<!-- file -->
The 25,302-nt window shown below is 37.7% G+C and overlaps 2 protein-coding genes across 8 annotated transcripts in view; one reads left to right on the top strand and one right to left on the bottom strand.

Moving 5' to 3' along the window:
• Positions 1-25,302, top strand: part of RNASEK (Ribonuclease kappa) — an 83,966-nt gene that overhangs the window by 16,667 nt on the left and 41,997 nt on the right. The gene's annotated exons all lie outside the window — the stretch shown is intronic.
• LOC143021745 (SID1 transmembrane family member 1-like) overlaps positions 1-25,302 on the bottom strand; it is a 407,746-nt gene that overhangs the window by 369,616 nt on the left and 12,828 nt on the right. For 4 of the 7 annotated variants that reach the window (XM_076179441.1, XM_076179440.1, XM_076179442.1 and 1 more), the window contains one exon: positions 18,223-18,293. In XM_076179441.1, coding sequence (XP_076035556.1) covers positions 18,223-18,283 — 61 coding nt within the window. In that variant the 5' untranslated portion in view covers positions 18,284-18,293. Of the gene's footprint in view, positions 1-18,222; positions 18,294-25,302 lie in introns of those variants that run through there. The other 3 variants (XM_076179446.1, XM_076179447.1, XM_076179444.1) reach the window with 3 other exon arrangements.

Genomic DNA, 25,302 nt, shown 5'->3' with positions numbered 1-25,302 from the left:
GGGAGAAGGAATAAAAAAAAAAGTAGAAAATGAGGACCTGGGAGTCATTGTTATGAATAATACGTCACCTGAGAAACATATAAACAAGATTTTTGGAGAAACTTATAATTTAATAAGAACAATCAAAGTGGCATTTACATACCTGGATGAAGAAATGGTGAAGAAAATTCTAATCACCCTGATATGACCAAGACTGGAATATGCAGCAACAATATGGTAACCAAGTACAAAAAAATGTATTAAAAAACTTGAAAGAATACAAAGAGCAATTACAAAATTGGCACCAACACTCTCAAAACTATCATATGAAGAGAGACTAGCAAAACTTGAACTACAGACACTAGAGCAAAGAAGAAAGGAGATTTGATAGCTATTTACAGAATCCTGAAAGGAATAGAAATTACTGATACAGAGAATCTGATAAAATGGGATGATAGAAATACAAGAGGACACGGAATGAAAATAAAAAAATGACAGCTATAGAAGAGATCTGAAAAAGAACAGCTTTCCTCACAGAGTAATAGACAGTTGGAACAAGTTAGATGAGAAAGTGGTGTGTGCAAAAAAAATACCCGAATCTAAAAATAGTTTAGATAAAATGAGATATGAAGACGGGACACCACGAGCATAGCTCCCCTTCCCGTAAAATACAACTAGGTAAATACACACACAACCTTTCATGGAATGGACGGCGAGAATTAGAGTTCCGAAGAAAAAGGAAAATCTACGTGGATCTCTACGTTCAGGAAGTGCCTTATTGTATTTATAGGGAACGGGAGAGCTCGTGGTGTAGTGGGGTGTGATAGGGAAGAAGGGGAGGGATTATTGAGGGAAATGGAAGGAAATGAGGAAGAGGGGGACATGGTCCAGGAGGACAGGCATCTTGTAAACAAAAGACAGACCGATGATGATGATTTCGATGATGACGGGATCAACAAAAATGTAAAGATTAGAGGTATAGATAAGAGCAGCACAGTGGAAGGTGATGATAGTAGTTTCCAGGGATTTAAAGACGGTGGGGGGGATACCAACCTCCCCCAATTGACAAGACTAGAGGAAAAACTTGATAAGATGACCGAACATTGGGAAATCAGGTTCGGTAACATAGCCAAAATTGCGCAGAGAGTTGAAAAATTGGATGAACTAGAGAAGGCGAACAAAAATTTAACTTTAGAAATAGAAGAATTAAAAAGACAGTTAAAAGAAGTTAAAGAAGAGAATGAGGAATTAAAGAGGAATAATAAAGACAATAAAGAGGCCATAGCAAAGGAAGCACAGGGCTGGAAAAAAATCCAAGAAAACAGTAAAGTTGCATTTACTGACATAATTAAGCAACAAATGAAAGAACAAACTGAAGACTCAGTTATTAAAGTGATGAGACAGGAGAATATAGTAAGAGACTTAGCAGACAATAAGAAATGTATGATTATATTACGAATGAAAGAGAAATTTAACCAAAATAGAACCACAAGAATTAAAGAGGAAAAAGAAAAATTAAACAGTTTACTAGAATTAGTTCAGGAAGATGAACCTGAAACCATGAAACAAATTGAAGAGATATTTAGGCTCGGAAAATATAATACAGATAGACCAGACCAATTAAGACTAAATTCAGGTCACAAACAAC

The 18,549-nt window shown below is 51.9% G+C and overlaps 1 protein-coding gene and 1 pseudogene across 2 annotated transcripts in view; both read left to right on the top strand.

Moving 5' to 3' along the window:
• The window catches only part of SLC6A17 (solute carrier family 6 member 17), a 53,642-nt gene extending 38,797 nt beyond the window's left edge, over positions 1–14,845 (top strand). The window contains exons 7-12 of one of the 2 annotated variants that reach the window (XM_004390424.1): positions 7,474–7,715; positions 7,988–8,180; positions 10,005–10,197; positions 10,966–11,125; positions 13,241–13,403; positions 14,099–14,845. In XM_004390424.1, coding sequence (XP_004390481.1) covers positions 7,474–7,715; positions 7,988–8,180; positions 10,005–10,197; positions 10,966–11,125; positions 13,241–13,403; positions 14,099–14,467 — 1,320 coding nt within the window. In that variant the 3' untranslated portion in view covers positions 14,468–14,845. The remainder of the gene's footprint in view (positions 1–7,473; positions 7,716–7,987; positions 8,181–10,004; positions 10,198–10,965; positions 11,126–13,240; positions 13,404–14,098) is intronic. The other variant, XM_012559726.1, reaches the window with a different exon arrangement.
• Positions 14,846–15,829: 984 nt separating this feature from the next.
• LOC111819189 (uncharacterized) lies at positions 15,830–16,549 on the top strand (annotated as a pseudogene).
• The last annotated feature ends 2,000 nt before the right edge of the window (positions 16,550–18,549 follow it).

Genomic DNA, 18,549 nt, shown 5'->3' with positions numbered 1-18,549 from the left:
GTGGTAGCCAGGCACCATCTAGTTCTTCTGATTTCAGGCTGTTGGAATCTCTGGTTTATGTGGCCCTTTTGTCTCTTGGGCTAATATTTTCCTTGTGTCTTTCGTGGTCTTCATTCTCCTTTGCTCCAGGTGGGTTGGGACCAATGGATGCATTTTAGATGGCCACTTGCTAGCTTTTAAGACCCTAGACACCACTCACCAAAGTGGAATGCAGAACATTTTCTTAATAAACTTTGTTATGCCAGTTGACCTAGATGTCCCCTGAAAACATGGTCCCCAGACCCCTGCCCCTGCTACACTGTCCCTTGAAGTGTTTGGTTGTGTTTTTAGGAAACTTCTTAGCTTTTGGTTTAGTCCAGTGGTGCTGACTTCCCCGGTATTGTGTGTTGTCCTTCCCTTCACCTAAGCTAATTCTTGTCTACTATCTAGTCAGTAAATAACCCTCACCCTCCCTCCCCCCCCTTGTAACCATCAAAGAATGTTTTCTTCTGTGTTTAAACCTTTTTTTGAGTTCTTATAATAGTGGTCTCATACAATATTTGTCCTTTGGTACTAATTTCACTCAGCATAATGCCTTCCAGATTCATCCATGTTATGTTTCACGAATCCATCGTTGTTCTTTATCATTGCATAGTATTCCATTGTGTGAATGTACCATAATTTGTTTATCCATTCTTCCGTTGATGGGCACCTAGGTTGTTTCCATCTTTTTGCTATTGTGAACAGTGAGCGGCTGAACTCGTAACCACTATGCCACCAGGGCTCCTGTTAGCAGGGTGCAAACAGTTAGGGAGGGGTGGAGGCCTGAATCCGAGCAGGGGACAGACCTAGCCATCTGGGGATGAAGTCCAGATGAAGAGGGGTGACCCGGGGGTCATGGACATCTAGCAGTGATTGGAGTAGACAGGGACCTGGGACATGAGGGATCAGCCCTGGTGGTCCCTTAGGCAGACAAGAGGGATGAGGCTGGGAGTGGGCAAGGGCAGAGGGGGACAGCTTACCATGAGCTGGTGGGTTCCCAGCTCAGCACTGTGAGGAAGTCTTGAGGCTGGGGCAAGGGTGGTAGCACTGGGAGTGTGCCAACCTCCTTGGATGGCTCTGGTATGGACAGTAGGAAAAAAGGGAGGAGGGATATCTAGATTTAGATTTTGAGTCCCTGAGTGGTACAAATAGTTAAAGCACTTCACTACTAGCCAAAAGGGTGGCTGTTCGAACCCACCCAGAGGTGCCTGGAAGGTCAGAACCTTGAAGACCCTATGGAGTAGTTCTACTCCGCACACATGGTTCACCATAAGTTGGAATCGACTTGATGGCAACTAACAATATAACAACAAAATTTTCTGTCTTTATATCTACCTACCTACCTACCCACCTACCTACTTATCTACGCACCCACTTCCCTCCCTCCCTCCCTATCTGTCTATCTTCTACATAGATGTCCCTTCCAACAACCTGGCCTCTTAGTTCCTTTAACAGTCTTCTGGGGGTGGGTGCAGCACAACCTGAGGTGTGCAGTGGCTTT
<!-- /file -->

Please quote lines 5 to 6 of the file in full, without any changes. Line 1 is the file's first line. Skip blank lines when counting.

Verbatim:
Genomic DNA, 25,302 nt, shown 5'->3' with positions numbered 1-25,302 from the left:
GGGAGAAGGAATAAAAAAAAAAGTAGAAAATGAGGACCTGGGAGTCATTGTTATGAATAATACGTCACCTGAGAAACATATAAACAAGATTTTTGGAGAAACTTATAATTTAATAAGAACAATCAAAGTGGCATTTACATACCTGGATGAAGAAATGGTGAAGAAAATTCTAATCACCCTGATATGACCAAGACTGGAATATGCAGCAACAATATGGTAACCAAGTACAAAAAAATGTATTAAAAAACTTGAAAGAATACAAAGAGCAATTACAAAATTGGCACCAACACTCTCAAAACTATCATATGAAGAGAGACTAGCAAAACTTGAACTACAGACACTAGAGCAAAGAAGAAAGGAGATTTGATAGCTATTTACAGAATCCTGAAAGGAATAGAAATTACTGATACAGAGAATCTGATAAAATGGGATGATAGAAATACAAGAGGACACGGAATGAAAATAAAAAAATGACAGCTATAGAAGAGATCTGAAAAAGAACAGCTTTCCTCACAGAGTAATAGACAGTTGGAACAAGTTAGATGAGAAAGTGGTGTGTGCAAAAAAAATACCCGAATCTAAAAATAGTTTAGATAAAATGAGATATGAAGACGGGACACCACGAGCATAGCTCCCCTTCCCGTAAAATACAACTAGGTAAATACACACACAACCTTTCATGGAATGGACGGCGAGAATTAGAGTTCCGAAGAAAAAGGAAAATCTACGTGGATCTCTACGTTCAGGAAGTGCCTTATTGTATTTATAGGGAACGGGAGAGCTCGTGGTGTAGTGGGGTGTGATAGGGAAGAAGGGGAGGGATTATTGAGGGAAATGGAAGGAAATGAGGAAGAGGGGGACATGGTCCAGGAGGACAGGCATCTTGTAAACAAAAGACAGACCGATGATGATGATTTCGATGATGACGGGATCAACAAAAATGTAAAGATTAGAGGTATAGATAAGAGCAGCACAGTGGAAGGTGATGATAGTAGTTTCCAGGGATTTAAAGACGGTGGGGGGGATACCAACCTCCCCCAATTGACAAGACTAGAGGAAAAACTTGATAAGATGACCGAACATTGGGAAATCAGGTTCGGTAACATAGCCAAAATTGCGCAGAGAGTTGAAAAATTGGATGAACTAGAGAAGGCGAACAAAAATTTAACTTTAGAAATAGAAGAATTAAAAAGACAGTTAAAAGAAGTTAAAGAAGAGAATGAGGAATTAAAGAGGAATAATAAAGACAATAAAGAGGCCATAGCAAAGGAAGCACAGGGCTGGAAAAAAATCCAAGAAAACAGTAAAGTTGCATTTACTGACATAATTAAGCAACAAATGAAAGAACAAACTGAAGACTCAGTTATTAAAGTGATGAGACAGGAGAATATAGTAAGAGACTTAGCAGACAATAAGAAATGTATGATTATATTACGAATGAAAGAGAAATTTAACCAAAATAGAACCACAAGAATTAAAGAGGAAAAAGAAAAATTAAACAGTTTACTAGAATTAGTTCAGGAAGATGAACCTGAAACCATGAAACAAATTGAAGAGATATTTAGGCTCGGAAAATATAATACAGATAGACCAGACCAATTAAGACTAAATTCAGGTCACAAACAAC